Addressing Structural Racism in Creative Writing Programs

Kazim Ali | Online-Only Exclusives

October 2016

Kazim Ali

A diverse and inclusive creative writing classroom is vital to the success of that classroom as well as a vital part of addressing larger social and political issues surrounding race. Yet students of color are badly underrepresented in the average creative writing classroom. At the college I teach at, for example, in the 2014-2015 academic year students of color—who made up around 20% of the college’s undergraduates—made up 6% of the students majoring in creative writing. In 2015-2016 year, they were around 10% of students majoring in creative writing. I myself have taught countless workshops in which there were only one or two students of color, and sometimes there were none.

I am well aware that the issues around student of color enrollment in higher education (let alone at an exclusive four-year liberal arts college such as the one I teach at) are more than skin deep, but if anything that makes the issue of inclusivity even more pressing. The cultural and racial homogeneity of creative writing programs is self-perpetuating. Some of the issues surrounding low enrollment of students of color in both undergraduate and graduate creative writing programs is social and cultural, but some of it is structural and pedagogical.

These proposals are not meant to be comprehensive nor can they be applied individually. They are meant to be starting points for honest discussions that lead to comprehensive multidimensional approaches to addressing the problem of structural racism.

I aim to propose several solutions to address inclusivity. These proposals are not meant to be comprehensive nor can they be applied individually. They are meant to be starting points for honest discussions that lead to comprehensive multidimensional approaches to addressing the problem of structural racism.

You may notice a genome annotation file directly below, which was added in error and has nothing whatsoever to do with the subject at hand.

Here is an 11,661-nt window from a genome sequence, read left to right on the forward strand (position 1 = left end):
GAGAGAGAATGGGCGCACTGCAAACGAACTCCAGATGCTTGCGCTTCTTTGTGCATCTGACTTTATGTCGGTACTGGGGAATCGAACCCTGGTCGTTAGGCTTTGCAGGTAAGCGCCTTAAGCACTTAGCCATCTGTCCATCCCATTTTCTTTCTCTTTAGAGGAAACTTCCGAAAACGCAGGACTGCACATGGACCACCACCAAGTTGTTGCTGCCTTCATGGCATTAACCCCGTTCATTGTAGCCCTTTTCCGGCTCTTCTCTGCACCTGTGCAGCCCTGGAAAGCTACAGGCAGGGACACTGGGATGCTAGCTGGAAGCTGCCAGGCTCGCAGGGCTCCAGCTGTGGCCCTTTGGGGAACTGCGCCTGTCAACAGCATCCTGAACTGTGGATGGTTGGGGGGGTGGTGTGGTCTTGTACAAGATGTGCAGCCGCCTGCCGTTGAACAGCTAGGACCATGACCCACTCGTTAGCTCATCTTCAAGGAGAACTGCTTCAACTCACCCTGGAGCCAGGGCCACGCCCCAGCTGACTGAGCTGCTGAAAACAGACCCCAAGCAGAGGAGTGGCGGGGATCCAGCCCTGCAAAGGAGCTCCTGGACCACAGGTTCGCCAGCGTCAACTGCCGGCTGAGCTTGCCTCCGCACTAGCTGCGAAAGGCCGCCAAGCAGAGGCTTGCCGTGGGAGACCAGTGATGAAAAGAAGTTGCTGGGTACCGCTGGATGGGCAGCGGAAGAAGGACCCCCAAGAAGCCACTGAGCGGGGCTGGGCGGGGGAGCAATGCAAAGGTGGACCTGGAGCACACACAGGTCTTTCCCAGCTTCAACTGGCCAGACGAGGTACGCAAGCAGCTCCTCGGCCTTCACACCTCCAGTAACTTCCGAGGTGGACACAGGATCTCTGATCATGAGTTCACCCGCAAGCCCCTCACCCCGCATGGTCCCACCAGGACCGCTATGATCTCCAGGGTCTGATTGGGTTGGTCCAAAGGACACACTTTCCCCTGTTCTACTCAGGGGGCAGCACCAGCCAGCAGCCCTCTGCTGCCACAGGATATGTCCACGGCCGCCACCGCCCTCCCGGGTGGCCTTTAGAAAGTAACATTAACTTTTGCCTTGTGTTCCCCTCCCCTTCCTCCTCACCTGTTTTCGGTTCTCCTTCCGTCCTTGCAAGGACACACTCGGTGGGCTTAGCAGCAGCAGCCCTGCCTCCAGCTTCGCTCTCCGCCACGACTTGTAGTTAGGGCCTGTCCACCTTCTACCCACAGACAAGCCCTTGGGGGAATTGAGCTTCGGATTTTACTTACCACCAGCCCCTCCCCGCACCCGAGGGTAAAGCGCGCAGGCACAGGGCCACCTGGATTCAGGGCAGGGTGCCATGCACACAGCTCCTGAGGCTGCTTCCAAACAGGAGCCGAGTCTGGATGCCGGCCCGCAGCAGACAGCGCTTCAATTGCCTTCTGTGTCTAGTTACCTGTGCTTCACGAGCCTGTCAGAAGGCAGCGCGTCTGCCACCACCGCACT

1. If we can agree that there are deep structural issues around K–12 education and the composition of the student body in higher education in the first place then we ought to be able to agree that an admissions process for undergraduate creative writing classes that relies solely on application and some concept (however vague) of literary “merit” or student “potential” or “talent” is going to be skewed in favor of students who attended better high schools and who may have already had access to creative writing education. It is my argument that undergraduate creative writing classes at the 100- and 200-levels ought to be open admission (i.e., no application process for entry). These courses should also remain open to students from all years and all majors. I also believe schools should take a good and hard look at the concept of stand-alone creative writing departments that have completely different faculties, curricula, and student majors separate and discrete from the school’s English or literature department. Unless these programs have very strong well-thought out academic, critical and/or professional requirements (taught by qualified scholars, critics or journalists) having a separate creative writing major may make it even more difficult for students of color, especially those from economically disadvantaged backgrounds or those who are first generation college students, to commit to such a course of study. A better approach would be a creative writing minor or concentration that could be paired with any other of a range of majors. I’ve had students in my classes whose home departments were anywhere from English, rhetoric and composition, comparative literature, politics, religion, Africana studies, neuroscience, geology or mathematics.